Princes Street Gardens is one of the many public parks in Edinburgh. It is centrally located, in-between the hill Edinburgh castle is built on and the main shopping area of central Edinburgh, Princes Street.

Multiple exposures of three trees in Princes Street Gardens, Edinburgh

“Threes”. In graphic design, the “rule of odds” states that surrounding an object with an even number of surrounding objects leads to a composition that is more pleasing to the eye. In this picture, I combines the rule of odds with the technique of multiple exposures.

The park can be quite busy, so it was important to select a relatively quiet time to shoot impressionist photographs there. It is quite rich in subject matter, and I was able to get nice pans and multiple exposure shots.

Abstract of plants, panning the camera up and down during a long exposure

When there are too many people around, it is time to move in closer and look for abstract compositions of plants and flowers by panning the camera up and down.

On busier days, moving in closer for some abstracts can produce interesting results.

Apple Store Edinburgh Impressionism

It was referred to by “The Scotsman” as Edinburgh’s worst kept secret. Apple is finally going to open a store in Scotland’s capital.

And I’m sure that’s what the savvy marketing people at Apple wanted: people talking about the new store well before the opening, to build up the hype. The future Apple store is surrounded by a white wall with the famous logo emerging out of a pattern of colourful dots.

Apple logo emerging out of a pattern of colourful dots on wall surrounding the new Edinburgh Apple store

The well known logo on the wall surrounding the new Edinburgh Apple store

I was not able to find out when the store will open, though. When the Apple executives want to keep a secret, it looks like they can.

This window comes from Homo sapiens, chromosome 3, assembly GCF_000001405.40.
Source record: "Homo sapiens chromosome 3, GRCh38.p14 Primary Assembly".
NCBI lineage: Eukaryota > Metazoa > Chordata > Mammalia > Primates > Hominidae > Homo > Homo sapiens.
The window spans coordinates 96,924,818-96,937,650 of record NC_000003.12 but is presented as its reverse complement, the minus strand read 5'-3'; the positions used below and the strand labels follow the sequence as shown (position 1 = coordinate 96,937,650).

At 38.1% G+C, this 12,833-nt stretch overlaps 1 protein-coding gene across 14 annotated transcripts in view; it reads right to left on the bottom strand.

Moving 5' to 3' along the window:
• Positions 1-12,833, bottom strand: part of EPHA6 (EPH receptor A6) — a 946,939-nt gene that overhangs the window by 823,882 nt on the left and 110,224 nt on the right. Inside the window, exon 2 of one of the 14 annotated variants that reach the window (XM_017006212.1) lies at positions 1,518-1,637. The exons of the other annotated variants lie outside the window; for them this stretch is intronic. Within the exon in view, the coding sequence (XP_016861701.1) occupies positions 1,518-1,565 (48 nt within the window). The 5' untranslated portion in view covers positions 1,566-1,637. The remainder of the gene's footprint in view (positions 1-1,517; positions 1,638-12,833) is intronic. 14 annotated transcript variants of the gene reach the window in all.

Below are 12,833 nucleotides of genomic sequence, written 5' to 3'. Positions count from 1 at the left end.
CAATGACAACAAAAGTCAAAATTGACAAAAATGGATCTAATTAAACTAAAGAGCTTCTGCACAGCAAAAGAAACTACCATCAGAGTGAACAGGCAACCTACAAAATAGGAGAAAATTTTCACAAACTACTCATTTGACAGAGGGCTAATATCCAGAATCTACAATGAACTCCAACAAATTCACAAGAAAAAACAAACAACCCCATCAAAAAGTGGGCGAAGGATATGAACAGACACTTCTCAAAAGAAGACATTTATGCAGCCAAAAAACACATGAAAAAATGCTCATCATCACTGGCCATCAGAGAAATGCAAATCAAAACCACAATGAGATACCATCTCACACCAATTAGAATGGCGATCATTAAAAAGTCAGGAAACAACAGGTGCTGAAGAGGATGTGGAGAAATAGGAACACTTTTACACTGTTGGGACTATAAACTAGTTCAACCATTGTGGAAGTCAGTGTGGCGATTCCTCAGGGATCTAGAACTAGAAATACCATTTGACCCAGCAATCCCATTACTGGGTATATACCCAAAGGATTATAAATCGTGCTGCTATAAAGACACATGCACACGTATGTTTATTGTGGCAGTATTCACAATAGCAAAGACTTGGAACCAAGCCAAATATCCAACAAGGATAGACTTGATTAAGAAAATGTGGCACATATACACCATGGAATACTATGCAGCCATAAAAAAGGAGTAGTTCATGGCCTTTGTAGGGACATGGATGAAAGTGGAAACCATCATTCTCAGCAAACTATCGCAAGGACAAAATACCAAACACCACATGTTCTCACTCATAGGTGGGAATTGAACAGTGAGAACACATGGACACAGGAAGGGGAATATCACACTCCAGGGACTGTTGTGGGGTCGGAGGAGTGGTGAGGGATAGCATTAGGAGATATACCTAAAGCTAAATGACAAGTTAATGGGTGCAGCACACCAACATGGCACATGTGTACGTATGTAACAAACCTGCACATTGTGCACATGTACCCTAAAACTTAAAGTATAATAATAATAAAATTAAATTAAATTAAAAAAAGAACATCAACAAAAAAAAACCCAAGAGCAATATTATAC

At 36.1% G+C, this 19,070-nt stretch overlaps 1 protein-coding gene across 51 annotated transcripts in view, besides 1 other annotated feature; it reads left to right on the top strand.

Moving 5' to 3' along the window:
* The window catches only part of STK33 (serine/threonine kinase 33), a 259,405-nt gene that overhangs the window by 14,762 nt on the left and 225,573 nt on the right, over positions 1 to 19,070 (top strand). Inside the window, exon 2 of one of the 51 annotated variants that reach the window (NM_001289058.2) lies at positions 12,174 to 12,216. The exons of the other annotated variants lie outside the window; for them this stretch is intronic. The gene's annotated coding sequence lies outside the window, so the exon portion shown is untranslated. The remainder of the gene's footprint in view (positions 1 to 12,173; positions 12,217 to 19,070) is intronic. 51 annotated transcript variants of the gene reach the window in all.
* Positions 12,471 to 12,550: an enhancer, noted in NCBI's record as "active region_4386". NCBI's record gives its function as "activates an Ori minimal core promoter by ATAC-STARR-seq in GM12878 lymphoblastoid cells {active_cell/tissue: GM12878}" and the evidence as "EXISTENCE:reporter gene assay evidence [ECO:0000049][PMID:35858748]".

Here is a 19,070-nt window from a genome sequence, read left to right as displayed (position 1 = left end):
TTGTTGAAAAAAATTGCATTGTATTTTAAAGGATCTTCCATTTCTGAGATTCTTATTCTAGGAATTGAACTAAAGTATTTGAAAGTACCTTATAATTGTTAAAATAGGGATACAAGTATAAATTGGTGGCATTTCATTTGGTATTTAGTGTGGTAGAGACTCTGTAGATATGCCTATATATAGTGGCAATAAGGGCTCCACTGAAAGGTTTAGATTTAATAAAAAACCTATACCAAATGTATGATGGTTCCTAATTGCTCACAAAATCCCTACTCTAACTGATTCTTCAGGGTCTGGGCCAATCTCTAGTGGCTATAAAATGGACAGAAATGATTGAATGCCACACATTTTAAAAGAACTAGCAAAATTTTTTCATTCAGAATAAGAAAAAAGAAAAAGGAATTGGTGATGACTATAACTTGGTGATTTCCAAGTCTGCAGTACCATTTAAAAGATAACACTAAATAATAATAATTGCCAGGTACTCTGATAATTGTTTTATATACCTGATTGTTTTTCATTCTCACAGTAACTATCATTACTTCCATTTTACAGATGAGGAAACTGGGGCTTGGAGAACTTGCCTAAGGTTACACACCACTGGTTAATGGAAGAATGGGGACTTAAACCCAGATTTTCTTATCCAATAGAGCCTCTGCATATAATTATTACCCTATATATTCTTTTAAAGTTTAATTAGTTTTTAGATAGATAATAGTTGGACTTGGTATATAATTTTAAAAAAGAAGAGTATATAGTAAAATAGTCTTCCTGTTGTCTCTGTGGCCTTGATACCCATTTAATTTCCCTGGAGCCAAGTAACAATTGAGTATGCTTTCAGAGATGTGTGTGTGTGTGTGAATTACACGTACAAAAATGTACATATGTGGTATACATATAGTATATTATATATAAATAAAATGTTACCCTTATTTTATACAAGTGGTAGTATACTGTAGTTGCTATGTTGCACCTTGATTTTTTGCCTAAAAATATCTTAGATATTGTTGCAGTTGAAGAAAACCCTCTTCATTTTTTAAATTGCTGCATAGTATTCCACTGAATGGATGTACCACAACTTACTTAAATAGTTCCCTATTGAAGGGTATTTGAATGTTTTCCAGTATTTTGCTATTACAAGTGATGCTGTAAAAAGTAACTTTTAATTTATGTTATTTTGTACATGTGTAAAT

When I first saw the colours on that white wall, I immediately thought of many photographic opportunities. Since I didn’t have a camera with me at the time, I made a mental note to return later.

Multiple exposures of Apple logo on the wall surrounding the new Edinburgh Apple store

Multiple exposures in camera taken from the same vantage point as the picture above. I moved the camera slightly from shot to shot.

I first tried to do multiple exposures by moving the camera slightly from shot to shot, to give a photograph with a pointillist feel to it. Pointillism was developed by Paul Signac and Georges Seurat, as an evolution of impressionism.

Photograph of Apple logo on the wall surrounding the New Edinburgh Apple store, zooming during a long exposure

Zooming during a long exposure gives the image a dynamic feel.

The second technique I used was zooming in during a long exposure, to give the picture some movement and dynamism.

Then is was time to move in closer and try the same approaches on just a part of the dot pattern, to get some colourful, abstract pictures.

Multiple exposures of colourful dots on the wall surrounding the new Edinburgh Apple store

Rotating the camera after each shot of a 9 exposure combination, I obtained this abstract picture of colour.

Multiple exposures of colourful dots on the wall surrounding the new Edinburgh Apple store

Moving the camera a little bit after each shot of 9 in camera exposures

Colour abstract of dots obtained by zooming and moving the camera during a long exposure

Zooming and turing the camera during a long exposure.

Colour abstract of dots obtained by zooming and moving the camera during a long exposure

Another example of zooming and turing the camera during a long exposure.

Colour abstract of dots obtained by zooming and moving the camera during a long exposure

Third example of zooming and turing the camera during a long exposure.